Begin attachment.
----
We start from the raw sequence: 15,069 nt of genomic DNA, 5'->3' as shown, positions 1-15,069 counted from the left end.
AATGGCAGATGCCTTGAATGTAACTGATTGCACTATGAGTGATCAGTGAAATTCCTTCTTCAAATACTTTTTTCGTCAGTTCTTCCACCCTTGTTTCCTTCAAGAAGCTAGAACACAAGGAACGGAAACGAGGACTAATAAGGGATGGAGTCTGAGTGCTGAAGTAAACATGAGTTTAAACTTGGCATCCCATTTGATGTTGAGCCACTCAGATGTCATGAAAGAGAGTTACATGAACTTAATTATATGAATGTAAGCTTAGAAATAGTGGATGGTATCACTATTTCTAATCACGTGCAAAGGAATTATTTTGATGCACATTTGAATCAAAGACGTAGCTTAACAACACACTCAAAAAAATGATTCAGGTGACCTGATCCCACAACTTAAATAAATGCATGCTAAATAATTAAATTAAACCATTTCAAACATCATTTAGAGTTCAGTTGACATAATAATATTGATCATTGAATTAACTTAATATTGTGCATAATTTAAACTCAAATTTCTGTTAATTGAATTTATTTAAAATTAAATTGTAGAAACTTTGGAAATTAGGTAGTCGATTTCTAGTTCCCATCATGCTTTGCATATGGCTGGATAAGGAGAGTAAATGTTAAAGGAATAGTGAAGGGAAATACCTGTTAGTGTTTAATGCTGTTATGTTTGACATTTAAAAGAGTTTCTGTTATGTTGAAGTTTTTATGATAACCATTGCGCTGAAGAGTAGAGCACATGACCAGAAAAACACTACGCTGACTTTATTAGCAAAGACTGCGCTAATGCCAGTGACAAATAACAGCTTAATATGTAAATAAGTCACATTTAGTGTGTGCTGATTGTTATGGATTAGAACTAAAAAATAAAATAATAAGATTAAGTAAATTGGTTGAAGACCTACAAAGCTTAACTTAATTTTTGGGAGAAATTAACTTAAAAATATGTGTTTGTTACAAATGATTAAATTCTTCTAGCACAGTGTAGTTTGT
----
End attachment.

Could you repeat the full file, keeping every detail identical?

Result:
We start from the raw sequence: 15,069 nt of genomic DNA, 5'->3' as shown, positions 1-15,069 counted from the left end.
AATGGCAGATGCCTTGAATGTAACTGATTGCACTATGAGTGATCAGTGAAATTCCTTCTTCAAATACTTTTTTCGTCAGTTCTTCCACCCTTGTTTCCTTCAAGAAGCTAGAACACAAGGAACGGAAACGAGGACTAATAAGGGATGGAGTCTGAGTGCTGAAGTAAACATGAGTTTAAACTTGGCATCCCATTTGATGTTGAGCCACTCAGATGTCATGAAAGAGAGTTACATGAACTTAATTATATGAATGTAAGCTTAGAAATAGTGGATGGTATCACTATTTCTAATCACGTGCAAAGGAATTATTTTGATGCACATTTGAATCAAAGACGTAGCTTAACAACACACTCAAAAAAATGATTCAGGTGACCTGATCCCACAACTTAAATAAATGCATGCTAAATAATTAAATTAAACCATTTCAAACATCATTTAGAGTTCAGTTGACATAATAATATTGATCATTGAATTAACTTAATATTGTGCATAATTTAAACTCAAATTTCTGTTAATTGAATTTATTTAAAATTAAATTGTAGAAACTTTGGAAATTAGGTAGTCGATTTCTAGTTCCCATCATGCTTTGCATATGGCTGGATAAGGAGAGTAAATGTTAAAGGAATAGTGAAGGGAAATACCTGTTAGTGTTTAATGCTGTTATGTTTGACATTTAAAAGAGTTTCTGTTATGTTGAAGTTTTTATGATAACCATTGCGCTGAAGAGTAGAGCACATGACCAGAAAAACACTACGCTGACTTTATTAGCAAAGACTGCGCTAATGCCAGTGACAAATAACAGCTTAATATGTAAATAAGTCACATTTAGTGTGTGCTGATTGTTATGGATTAGAACTAAAAAATAAAATAATAAGATTAAGTAAATTGGTTGAAGACCTACAAAGCTTAACTTAATTTTTGGGAGAAATTAACTTAAAAATATGTGTTTGTTACAAATGATTAAATTCTTCTAGCACAGTGTAGTTTGT